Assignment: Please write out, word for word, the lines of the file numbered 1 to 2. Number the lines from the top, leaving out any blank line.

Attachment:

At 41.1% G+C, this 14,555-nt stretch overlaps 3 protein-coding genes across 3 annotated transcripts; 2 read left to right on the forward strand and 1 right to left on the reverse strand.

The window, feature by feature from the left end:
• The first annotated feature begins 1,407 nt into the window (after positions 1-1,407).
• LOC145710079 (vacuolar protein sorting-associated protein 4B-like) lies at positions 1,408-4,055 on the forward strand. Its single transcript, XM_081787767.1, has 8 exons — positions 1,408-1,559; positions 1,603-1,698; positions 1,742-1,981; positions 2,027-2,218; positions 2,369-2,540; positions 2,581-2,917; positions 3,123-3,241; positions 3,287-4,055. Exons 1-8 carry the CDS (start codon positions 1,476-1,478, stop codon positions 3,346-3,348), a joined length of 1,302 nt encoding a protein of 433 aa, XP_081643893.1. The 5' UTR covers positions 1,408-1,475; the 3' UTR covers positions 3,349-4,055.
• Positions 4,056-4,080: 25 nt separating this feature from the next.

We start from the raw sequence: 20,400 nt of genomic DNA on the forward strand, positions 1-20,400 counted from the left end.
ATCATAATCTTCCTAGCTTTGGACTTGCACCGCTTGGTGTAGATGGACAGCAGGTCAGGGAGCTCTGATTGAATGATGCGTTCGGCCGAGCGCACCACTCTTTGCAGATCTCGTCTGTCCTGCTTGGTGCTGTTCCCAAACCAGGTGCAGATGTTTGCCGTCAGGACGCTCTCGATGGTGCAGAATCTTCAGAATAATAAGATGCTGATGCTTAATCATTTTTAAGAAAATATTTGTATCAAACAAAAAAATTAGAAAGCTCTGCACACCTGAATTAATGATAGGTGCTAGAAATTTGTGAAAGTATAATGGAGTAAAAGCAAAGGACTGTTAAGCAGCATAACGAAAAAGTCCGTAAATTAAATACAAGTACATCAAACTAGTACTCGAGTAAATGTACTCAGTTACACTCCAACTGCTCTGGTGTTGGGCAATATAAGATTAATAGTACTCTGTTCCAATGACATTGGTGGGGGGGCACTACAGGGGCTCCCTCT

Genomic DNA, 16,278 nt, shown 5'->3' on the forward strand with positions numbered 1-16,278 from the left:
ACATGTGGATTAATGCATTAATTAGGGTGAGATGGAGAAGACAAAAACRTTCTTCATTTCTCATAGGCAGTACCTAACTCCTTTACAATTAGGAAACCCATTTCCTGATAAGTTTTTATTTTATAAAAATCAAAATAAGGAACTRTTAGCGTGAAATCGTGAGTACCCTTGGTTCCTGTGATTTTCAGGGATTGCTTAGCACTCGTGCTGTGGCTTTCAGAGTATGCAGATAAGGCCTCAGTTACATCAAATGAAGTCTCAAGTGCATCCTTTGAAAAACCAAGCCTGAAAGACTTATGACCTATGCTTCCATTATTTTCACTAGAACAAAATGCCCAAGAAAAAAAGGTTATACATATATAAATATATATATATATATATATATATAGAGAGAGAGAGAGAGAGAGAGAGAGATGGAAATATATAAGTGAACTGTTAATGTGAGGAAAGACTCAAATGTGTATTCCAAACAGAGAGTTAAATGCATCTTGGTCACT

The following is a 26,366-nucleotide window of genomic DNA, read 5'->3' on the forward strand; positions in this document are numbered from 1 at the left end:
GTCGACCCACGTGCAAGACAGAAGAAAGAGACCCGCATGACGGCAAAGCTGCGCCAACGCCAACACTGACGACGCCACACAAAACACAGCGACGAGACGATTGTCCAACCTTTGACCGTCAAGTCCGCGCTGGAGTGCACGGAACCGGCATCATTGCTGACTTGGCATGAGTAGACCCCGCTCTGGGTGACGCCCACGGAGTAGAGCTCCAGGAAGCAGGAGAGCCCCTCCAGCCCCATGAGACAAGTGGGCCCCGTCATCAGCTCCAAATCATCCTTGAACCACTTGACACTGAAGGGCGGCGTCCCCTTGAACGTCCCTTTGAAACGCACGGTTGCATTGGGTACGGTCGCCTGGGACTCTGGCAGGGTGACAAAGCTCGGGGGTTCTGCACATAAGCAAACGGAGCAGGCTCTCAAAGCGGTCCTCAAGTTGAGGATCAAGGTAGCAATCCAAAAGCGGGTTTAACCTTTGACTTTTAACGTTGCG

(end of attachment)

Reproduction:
At 41.1% G+C, this 14,555-nt stretch overlaps 3 protein-coding genes across 3 annotated transcripts; 2 read left to right on the forward strand and 1 right to left on the reverse strand.

The window, feature by feature from the left end: